Superconductors are materials that can conduct electricity with zero resistance, meaning that electrical current can flow through them without any loss of energy. It was first observed in 1911 by Dutch physicist Heike Kamerlingh Onnes, who discovered that mercury’s electrical resistance disappeared entirely when it was cooled to very low temperatures.
Physicists at Leipzig University have once again gained a deeper understanding of the mechanism behind superconductors. This brings the research group led by Professor Jürgen Haase one step closer to their goal of developing the foundations for a theory for superconductors that would allow current to flow without resistance and without energy loss.
The scientists discovered that even under pressure, the copper and oxygen in superconducting copper-oxygen links, or cuprates, must have a highly particular charge distribution.
This confirmed their own findings from 2016, when Haase and his team developed an experimental method based on magnetic resonance that can measure changes that are relevant to superconductivity in the structure of materials. They were the first team in the world to find a material property that can be measured and predict the highest feasible transition temperature, which is a prerequisite for achieving superconductivity at ambient temperature.
Now they have discovered that cuprates, which under pressure enhance superconductivity, follow the charge distribution predicted in 2016. The researchers have published their new findings in the journal PNAS.
“The fact that the transition temperature of cuprates can be enhanced under pressure has puzzled researchers for 30 years. But until now we didn’t know which mechanism was responsible for this,” Haase said. He and his colleagues at the Felix Bloch Institute for Solid State Physics have now come a great deal closer to understanding the actual mechanism in these materials.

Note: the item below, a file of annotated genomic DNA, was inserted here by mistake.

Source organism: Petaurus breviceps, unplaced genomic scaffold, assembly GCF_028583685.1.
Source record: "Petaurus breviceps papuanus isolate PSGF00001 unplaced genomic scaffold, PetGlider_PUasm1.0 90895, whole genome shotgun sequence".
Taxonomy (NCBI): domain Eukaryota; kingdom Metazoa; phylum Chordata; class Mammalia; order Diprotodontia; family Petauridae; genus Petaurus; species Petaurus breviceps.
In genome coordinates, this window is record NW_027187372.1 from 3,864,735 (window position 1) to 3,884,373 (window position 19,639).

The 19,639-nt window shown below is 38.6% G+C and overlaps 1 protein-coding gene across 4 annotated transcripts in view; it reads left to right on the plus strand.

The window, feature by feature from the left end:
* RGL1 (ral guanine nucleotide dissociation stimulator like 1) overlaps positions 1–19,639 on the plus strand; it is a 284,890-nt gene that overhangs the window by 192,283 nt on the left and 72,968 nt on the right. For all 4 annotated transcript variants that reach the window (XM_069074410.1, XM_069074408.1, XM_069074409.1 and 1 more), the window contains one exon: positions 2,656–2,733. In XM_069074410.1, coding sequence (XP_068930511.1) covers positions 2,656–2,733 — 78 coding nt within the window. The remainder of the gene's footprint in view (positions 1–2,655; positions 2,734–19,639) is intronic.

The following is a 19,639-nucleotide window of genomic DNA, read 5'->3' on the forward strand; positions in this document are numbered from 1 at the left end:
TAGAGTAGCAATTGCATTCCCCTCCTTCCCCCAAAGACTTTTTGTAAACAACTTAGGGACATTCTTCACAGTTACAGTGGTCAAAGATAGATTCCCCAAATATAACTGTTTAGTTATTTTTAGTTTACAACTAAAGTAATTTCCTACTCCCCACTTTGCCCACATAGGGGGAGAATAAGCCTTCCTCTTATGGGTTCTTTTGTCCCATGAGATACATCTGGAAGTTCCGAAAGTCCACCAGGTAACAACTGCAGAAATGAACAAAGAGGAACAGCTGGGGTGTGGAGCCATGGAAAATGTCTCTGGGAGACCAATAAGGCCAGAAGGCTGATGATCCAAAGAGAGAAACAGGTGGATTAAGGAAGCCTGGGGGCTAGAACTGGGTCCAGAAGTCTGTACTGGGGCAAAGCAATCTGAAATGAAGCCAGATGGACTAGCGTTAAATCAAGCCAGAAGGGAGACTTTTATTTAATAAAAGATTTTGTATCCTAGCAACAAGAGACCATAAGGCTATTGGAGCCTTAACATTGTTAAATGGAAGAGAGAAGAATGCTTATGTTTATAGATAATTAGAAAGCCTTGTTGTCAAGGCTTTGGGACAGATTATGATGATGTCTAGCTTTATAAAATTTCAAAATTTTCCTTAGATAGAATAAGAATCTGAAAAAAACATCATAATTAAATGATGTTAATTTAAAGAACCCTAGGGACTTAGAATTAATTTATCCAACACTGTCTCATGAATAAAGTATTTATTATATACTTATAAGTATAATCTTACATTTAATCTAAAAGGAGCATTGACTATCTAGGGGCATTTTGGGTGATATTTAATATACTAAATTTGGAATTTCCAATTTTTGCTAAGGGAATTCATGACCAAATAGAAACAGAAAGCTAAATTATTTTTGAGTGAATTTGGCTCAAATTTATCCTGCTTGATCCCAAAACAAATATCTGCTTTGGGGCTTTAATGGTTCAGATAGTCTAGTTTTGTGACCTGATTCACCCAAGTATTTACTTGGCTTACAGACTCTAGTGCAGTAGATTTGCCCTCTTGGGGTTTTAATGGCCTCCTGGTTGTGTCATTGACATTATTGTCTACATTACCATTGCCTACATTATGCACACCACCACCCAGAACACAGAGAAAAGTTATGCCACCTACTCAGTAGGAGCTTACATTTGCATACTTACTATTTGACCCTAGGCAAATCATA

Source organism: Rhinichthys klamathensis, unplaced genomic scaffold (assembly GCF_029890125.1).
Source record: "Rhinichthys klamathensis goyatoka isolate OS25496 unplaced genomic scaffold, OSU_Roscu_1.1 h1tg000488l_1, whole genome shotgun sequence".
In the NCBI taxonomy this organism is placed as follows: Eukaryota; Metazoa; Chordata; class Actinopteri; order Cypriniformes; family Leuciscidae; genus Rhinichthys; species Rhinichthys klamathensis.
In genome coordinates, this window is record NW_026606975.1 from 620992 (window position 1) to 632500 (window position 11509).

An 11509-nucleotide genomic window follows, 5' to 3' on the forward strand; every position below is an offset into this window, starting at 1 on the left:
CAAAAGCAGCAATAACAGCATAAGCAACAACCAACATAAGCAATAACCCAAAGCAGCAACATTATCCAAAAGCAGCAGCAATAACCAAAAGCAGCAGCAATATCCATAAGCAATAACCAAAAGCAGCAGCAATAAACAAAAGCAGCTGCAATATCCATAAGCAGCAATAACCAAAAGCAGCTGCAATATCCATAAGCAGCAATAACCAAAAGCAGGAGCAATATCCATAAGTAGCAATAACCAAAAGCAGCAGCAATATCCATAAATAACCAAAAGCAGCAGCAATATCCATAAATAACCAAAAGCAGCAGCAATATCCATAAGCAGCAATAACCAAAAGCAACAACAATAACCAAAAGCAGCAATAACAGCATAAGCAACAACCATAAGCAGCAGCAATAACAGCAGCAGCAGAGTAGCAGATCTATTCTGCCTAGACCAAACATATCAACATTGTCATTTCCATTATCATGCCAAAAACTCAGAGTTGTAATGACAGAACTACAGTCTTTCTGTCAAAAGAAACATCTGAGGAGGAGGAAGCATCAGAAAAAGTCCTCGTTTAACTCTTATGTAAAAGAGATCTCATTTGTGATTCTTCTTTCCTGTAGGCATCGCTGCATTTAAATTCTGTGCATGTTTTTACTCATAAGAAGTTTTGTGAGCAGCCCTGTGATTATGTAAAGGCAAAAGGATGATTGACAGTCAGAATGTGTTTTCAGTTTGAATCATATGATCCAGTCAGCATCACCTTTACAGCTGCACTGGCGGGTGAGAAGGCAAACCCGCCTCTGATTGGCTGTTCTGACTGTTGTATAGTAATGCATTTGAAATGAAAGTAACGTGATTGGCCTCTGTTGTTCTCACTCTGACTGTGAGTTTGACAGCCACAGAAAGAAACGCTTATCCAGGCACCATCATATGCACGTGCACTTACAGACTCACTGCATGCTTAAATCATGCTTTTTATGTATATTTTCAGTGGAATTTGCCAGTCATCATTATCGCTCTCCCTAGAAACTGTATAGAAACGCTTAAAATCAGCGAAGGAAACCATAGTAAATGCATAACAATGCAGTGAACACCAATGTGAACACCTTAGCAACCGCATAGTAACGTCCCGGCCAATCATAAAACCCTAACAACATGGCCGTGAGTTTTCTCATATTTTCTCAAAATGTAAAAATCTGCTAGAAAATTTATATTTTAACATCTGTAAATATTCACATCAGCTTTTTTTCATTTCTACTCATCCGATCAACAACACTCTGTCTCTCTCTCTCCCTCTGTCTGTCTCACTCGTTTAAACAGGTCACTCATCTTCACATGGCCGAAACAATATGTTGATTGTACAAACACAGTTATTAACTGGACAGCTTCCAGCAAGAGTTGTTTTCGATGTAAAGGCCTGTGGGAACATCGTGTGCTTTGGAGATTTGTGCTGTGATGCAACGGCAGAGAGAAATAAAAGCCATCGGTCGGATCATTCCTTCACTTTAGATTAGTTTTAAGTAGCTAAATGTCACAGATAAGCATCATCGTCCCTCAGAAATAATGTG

“At Leipzig University with support from the Graduate School Building with Molecules and Nano-objects (BuildMoNa) we have established the basic conditions needed to research cuprates using nuclear resonance, and Michael Jurkutat was the first doctoral researcher to join us. Together, we established the Leipzig Relation, which says that you have to take electrons away from the oxygen in these materials and give them to the copper in order to increase the transition temperature. You can do this with chemistry, but also with pressure. But hardly anyone would have thought that we could measure all of this with nuclear resonance,” Haase said.
The fact that the transition temperature of cuprates can be enhanced under pressure has puzzled researchers for 30 years. But until now we didn’t know which mechanism was responsible for this.Professor Jürgen Haase
According to Haase, their recent research result might be exactly what is required to create a superconductor at room temperature, which has long been the goal of many physicists and is now anticipated to be accomplished in just a few more years.
Only extremely cold temperatures around minus 150 degrees Celsius and below which are difficult to find anywhere on Earth have been necessary for this to be possible thus far. A Canadian study team confirmed the 2016 results of Professor Haase’s team using freshly created, computer-aided calculations, which theoretically supported the results.
Numerous applications of superconductivity are already in use today, such as nuclear fusion and the magnets used in MRI equipment. However, if superconductors could operate at ambient temperature, it would be more simpler and less expensive.
The practical applications of superconductors are many and varied, from high-speed trains that float above magnetic rails to powerful electromagnets used in medical imaging devices and particle accelerators.
The phenomenon of superconductivity was discovered in metals as early as 1911, but even Albert Einstein did not attempt to come up with an explanation back then. Before the BCS theory gave an explanation of superconductivity in metals in 1957, nearly fifty years had passed.
In 1986, the discovery of superconductivity in ceramic materials (cuprate superconductors) at much higher temperatures by physicists Georg Bednorz and Karl Alexander Müller raised new questions, but also raised hopes that superconductivity could be achieved at room temperature.